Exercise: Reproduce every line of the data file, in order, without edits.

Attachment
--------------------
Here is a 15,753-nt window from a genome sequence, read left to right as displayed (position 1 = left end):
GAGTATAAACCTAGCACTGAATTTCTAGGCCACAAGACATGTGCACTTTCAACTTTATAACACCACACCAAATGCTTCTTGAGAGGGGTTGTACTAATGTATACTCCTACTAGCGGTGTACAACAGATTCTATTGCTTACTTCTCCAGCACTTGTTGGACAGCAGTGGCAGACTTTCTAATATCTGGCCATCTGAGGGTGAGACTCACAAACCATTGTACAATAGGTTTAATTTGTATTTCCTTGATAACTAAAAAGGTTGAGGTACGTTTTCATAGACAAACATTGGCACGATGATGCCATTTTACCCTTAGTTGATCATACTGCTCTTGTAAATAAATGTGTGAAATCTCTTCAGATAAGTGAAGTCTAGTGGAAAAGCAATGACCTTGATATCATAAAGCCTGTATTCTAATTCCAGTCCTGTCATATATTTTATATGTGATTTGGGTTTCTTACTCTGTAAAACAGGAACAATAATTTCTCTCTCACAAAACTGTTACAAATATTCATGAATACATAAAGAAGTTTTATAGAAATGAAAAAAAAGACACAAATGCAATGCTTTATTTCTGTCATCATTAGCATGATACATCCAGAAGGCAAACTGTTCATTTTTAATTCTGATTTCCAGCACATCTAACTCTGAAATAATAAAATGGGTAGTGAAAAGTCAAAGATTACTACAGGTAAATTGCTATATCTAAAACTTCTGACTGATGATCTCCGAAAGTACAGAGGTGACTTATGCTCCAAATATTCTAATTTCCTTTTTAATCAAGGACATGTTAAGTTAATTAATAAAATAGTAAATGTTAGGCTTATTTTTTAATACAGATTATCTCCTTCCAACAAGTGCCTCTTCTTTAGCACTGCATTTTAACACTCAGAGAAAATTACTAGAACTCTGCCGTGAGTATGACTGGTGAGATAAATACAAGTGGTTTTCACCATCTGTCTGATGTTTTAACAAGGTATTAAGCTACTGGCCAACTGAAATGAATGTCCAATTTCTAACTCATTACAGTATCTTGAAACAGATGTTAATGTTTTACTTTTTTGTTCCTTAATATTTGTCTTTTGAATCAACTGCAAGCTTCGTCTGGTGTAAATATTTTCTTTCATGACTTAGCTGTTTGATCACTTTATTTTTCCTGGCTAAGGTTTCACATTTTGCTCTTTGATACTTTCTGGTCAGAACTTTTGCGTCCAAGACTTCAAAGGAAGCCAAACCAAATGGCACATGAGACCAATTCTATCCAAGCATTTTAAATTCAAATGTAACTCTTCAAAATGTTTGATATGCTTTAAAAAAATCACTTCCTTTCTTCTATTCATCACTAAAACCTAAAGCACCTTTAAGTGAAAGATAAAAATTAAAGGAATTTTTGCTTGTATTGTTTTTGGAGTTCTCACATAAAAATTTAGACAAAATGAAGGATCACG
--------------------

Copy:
Here is a 15,753-nt window from a genome sequence, read left to right as displayed (position 1 = left end):
GAGTATAAACCTAGCACTGAATTTCTAGGCCACAAGACATGTGCACTTTCAACTTTATAACACCACACCAAATGCTTCTTGAGAGGGGTTGTACTAATGTATACTCCTACTAGCGGTGTACAACAGATTCTATTGCTTACTTCTCCAGCACTTGTTGGACAGCAGTGGCAGACTTTCTAATATCTGGCCATCTGAGGGTGAGACTCACAAACCATTGTACAATAGGTTTAATTTGTATTTCCTTGATAACTAAAAAGGTTGAGGTACGTTTTCATAGACAAACATTGGCACGATGATGCCATTTTACCCTTAGTTGATCATACTGCTCTTGTAAATAAATGTGTGAAATCTCTTCAGATAAGTGAAGTCTAGTGGAAAAGCAATGACCTTGATATCATAAAGCCTGTATTCTAATTCCAGTCCTGTCATATATTTTATATGTGATTTGGGTTTCTTACTCTGTAAAACAGGAACAATAATTTCTCTCTCACAAAACTGTTACAAATATTCATGAATACATAAAGAAGTTTTATAGAAATGAAAAAAAAGACACAAATGCAATGCTTTATTTCTGTCATCATTAGCATGATACATCCAGAAGGCAAACTGTTCATTTTTAATTCTGATTTCCAGCACATCTAACTCTGAAATAATAAAATGGGTAGTGAAAAGTCAAAGATTACTACAGGTAAATTGCTATATCTAAAACTTCTGACTGATGATCTCCGAAAGTACAGAGGTGACTTATGCTCCAAATATTCTAATTTCCTTTTTAATCAAGGACATGTTAAGTTAATTAATAAAATAGTAAATGTTAGGCTTATTTTTTAATACAGATTATCTCCTTCCAACAAGTGCCTCTTCTTTAGCACTGCATTTTAACACTCAGAGAAAATTACTAGAACTCTGCCGTGAGTATGACTGGTGAGATAAATACAAGTGGTTTTCACCATCTGTCTGATGTTTTAACAAGGTATTAAGCTACTGGCCAACTGAAATGAATGTCCAATTTCTAACTCATTACAGTATCTTGAAACAGATGTTAATGTTTTACTTTTTTGTTCCTTAATATTTGTCTTTTGAATCAACTGCAAGCTTCGTCTGGTGTAAATATTTTCTTTCATGACTTAGCTGTTTGATCACTTTATTTTTCCTGGCTAAGGTTTCACATTTTGCTCTTTGATACTTTCTGGTCAGAACTTTTGCGTCCAAGACTTCAAAGGAAGCCAAACCAAATGGCACATGAGACCAATTCTATCCAAGCATTTTAAATTCAAATGTAACTCTTCAAAATGTTTGATATGCTTTAAAAAAATCACTTCCTTTCTTCTATTCATCACTAAAACCTAAAGCACCTTTAAGTGAAAGATAAAAATTAAAGGAATTTTTGCTTGTATTGTTTTTGGAGTTCTCACATAAAAATTTAGACAAAATGAAGGATCACG